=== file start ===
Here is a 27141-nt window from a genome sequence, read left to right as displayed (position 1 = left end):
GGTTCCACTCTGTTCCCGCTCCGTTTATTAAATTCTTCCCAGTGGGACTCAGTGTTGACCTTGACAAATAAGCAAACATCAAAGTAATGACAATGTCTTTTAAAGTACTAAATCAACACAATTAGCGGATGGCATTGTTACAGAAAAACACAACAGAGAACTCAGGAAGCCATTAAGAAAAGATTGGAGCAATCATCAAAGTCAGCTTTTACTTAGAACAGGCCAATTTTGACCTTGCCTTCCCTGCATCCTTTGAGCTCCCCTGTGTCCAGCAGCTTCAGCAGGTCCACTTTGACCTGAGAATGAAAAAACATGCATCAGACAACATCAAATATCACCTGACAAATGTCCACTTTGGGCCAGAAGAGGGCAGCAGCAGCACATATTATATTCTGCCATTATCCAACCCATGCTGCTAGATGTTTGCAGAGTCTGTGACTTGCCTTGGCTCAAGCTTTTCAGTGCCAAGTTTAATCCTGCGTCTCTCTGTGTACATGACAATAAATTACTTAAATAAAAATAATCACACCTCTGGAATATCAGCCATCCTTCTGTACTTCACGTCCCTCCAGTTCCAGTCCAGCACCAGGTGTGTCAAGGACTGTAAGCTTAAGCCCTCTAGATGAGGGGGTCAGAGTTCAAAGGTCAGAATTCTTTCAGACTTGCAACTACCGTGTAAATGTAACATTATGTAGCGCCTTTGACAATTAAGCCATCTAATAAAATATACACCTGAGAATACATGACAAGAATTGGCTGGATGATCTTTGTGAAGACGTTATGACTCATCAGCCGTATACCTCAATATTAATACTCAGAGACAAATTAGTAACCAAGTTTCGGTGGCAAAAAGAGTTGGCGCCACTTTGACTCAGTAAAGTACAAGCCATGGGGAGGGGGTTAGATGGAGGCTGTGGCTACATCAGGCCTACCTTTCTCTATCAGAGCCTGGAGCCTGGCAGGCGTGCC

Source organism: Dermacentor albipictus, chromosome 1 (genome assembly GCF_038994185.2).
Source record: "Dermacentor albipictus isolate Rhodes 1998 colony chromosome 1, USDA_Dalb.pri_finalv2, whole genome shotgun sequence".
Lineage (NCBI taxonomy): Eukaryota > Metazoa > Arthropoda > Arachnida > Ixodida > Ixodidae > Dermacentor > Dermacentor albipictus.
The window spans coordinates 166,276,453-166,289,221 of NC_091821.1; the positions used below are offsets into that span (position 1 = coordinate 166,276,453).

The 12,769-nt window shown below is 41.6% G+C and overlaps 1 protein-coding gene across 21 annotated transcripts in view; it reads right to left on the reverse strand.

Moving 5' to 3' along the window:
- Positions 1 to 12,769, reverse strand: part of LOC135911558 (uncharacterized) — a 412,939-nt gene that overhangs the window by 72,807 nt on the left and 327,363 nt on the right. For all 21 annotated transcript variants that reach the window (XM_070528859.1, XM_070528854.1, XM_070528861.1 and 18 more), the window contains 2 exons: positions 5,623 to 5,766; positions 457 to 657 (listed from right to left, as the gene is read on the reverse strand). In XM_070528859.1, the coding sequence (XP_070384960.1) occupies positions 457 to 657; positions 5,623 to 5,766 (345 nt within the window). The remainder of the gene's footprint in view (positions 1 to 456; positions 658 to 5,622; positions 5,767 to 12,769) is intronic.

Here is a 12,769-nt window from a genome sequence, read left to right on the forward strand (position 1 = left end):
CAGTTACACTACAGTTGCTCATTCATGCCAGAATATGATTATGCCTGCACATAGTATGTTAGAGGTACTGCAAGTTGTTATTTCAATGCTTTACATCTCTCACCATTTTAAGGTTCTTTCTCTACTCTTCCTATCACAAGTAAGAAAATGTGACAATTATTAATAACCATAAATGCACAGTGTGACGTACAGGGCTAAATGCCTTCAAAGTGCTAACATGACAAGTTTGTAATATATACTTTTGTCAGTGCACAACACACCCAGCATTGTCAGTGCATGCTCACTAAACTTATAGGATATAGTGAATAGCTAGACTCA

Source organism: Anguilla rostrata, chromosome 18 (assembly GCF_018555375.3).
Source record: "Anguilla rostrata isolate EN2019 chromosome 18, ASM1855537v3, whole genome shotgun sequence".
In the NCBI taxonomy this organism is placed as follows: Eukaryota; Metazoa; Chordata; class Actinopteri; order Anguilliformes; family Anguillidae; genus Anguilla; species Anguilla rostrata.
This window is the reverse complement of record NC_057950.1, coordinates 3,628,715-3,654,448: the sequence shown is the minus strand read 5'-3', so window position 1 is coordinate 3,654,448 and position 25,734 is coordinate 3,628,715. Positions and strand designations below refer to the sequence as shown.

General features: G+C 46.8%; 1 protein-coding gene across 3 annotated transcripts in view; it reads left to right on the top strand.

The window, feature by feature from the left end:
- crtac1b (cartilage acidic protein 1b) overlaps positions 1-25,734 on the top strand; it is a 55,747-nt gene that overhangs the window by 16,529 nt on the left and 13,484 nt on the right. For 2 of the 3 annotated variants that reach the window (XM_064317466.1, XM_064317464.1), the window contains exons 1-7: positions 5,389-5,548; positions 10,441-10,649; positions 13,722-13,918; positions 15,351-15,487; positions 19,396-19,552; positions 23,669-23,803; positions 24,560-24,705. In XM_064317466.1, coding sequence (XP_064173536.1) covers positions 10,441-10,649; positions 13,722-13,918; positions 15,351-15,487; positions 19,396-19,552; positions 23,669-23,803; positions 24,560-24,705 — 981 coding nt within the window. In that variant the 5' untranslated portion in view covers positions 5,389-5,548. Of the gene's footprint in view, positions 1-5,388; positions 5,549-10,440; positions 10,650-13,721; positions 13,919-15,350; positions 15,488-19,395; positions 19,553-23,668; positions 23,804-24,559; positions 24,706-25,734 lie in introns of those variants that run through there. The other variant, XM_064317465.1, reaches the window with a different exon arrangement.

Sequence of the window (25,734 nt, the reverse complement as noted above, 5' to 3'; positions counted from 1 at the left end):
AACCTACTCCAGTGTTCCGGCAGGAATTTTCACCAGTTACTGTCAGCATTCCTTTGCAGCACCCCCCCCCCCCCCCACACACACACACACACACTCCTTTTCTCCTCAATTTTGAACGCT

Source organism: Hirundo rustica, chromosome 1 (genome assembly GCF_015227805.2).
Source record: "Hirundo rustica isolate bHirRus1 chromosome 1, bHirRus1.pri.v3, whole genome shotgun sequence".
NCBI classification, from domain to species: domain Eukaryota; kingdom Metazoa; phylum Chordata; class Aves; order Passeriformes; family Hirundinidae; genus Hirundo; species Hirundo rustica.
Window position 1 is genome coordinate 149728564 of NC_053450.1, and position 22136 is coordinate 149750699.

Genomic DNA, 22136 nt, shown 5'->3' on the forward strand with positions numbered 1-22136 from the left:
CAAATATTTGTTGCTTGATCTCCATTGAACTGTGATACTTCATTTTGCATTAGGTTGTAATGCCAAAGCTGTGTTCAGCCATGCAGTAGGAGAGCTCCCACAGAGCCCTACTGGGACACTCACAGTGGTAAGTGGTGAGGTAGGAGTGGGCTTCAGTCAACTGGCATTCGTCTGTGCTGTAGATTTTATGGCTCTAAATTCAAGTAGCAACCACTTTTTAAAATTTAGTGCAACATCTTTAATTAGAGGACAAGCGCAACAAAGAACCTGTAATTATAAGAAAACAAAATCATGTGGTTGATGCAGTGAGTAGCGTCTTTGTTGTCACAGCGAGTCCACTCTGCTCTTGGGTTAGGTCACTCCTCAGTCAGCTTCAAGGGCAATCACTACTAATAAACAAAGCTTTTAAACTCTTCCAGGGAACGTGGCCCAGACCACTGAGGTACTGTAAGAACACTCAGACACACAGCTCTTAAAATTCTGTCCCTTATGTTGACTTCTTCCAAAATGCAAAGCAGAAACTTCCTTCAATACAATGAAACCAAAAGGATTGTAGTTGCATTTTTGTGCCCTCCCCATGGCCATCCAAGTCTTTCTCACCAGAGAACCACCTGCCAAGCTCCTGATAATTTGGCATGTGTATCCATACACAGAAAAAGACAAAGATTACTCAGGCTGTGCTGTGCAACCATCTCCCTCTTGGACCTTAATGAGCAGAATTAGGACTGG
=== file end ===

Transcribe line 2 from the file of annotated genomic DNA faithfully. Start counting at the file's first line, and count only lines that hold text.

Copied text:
GGTTCCACTCTGTTCCCGCTCCGTTTATTAAATTCTTCCCAGTGGGACTCAGTGTTGACCTTGACAAATAAGCAAACATCAAAGTAATGACAATGTCTTTTAAAGTACTAAATCAACACAATTAGCGGATGGCATTGTTACAGAAAAACACAACAGAGAACTCAGGAAGCCATTAAGAAAAGATTGGAGCAATCATCAAAGTCAGCTTTTACTTAGAACAGGCCAATTTTGACCTTGCCTTCCCTGCATCCTTTGAGCTCCCCTGTGTCCAGCAGCTTCAGCAGGTCCACTTTGACCTGAGAATGAAAAAACATGCATCAGACAACATCAAATATCACCTGACAAATGTCCACTTTGGGCCAGAAGAGGGCAGCAGCAGCACATATTATATTCTGCCATTATCCAACCCATGCTGCTAGATGTTTGCAGAGTCTGTGACTTGCCTTGGCTCAAGCTTTTCAGTGCCAAGTTTAATCCTGCGTCTCTCTGTGTACATGACAATAAATTACTTAAATAAAAATAATCACACCTCTGGAATATCAGCCATCCTTCTGTACTTCACGTCCCTCCAGTTCCAGTCCAGCACCAGGTGTGTCAAGGACTGTAAGCTTAAGCCCTCTAGATGAGGGGGTCAGAGTTCAAAGGTCAGAATTCTTTCAGACTTGCAACTACCGTGTAAATGTAACATTATGTAGCGCCTTTGACAATTAAGCCATCTAATAAAATATACACCTGAGAATACATGACAAGAATTGGCTGGATGATCTTTGTGAAGACGTTATGACTCATCAGCCGTATACCTCAATATTAATACTCAGAGACAAATTAGTAACCAAGTTTCGGTGGCAAAAAGAGTTGGCGCCACTTTGACTCAGTAAAGTACAAGCCATGGGGAGGGGGTTAGATGGAGGCTGTGGCTACATCAGGCCTACCTTTCTCTATCAGAGCCTGGAGCCTGGCAGGCGTGCC